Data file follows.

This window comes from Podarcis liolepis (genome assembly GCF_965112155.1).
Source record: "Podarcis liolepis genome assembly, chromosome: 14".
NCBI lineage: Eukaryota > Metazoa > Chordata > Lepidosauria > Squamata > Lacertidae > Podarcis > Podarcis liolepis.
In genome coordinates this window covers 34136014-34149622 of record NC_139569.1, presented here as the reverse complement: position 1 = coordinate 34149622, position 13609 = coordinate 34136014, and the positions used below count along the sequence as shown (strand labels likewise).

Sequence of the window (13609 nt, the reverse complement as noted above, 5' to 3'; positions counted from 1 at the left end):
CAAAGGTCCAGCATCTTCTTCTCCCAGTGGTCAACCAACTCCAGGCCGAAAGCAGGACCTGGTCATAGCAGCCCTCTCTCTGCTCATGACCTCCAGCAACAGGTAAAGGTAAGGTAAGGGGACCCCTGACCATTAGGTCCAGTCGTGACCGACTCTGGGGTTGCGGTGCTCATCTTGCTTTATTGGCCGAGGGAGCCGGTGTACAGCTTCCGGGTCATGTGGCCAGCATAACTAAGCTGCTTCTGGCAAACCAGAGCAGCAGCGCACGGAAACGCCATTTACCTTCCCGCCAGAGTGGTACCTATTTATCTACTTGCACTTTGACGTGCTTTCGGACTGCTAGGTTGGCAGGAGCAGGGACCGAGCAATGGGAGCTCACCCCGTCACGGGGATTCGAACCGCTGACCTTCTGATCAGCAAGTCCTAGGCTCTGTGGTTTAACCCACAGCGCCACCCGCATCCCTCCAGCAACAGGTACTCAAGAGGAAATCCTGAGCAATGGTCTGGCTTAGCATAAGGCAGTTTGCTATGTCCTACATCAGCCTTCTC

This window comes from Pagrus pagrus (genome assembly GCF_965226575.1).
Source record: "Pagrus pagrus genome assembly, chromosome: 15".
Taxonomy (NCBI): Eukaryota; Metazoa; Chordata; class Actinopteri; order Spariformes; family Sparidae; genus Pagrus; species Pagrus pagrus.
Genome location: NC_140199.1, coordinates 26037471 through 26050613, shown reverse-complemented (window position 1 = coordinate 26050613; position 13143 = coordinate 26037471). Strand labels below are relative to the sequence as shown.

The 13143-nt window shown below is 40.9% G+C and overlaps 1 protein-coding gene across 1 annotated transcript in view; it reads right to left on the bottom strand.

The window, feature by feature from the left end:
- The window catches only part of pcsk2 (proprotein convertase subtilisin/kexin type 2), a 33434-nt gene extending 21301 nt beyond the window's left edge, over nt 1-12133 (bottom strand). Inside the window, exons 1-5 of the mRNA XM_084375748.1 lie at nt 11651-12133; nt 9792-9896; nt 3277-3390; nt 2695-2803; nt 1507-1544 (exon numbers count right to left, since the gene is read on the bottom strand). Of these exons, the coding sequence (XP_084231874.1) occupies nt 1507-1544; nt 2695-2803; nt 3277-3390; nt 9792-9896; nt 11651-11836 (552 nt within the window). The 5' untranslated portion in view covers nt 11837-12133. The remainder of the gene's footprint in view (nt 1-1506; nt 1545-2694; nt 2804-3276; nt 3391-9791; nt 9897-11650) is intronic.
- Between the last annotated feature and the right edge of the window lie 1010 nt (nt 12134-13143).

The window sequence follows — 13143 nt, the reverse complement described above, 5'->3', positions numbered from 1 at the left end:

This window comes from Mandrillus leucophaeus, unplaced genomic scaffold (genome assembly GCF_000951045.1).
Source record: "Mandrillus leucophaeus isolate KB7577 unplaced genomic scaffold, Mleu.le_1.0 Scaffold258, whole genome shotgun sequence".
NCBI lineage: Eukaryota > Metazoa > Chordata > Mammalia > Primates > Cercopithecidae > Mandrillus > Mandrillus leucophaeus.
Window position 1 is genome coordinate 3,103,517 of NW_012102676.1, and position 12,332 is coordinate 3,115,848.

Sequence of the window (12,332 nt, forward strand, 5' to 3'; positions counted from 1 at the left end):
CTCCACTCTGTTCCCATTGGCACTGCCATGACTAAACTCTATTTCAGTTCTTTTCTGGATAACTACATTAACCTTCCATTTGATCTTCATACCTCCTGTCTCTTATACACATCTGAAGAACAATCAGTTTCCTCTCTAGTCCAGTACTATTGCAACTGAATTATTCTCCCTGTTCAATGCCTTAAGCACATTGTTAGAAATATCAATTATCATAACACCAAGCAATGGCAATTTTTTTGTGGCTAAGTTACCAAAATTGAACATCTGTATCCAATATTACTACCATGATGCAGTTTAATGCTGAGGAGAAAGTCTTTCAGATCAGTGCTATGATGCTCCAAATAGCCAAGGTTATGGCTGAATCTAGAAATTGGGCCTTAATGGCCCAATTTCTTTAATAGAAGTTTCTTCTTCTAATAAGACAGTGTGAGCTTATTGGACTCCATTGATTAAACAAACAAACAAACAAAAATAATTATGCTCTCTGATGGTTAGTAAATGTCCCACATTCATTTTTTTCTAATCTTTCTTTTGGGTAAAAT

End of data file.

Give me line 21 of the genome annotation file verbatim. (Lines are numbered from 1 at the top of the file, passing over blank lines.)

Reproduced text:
CTCCACTCTGTTCCCATTGGCACTGCCATGACTAAACTCTATTTCAGTTCTTTTCTGGATAACTACATTAACCTTCCATTTGATCTTCATACCTCCTGTCTCTTATACACATCTGAAGAACAATCAGTTTCCTCTCTAGTCCAGTACTATTGCAACTGAATTATTCTCCCTGTTCAATGCCTTAAGCACATTGTTAGAAATATCAATTATCATAACACCAAGCAATGGCAATTTTTTTGTGGCTAAGTTACCAAAATTGAACATCTGTATCCAATATTACTACCATGATGCAGTTTAATGCTGAGGAGAAAGTCTTTCAGATCAGTGCTATGATGCTCCAAATAGCCAAGGTTATGGCTGAATCTAGAAATTGGGCCTTAATGGCCCAATTTCTTTAATAGAAGTTTCTTCTTCTAATAAGACAGTGTGAGCTTATTGGACTCCATTGATTAAACAAACAAACAAACAAAAATAATTATGCTCTCTGATGGTTAGTAAATGTCCCACATTCATTTTTTTCTAATCTTTCTTTTGGGTAAAAT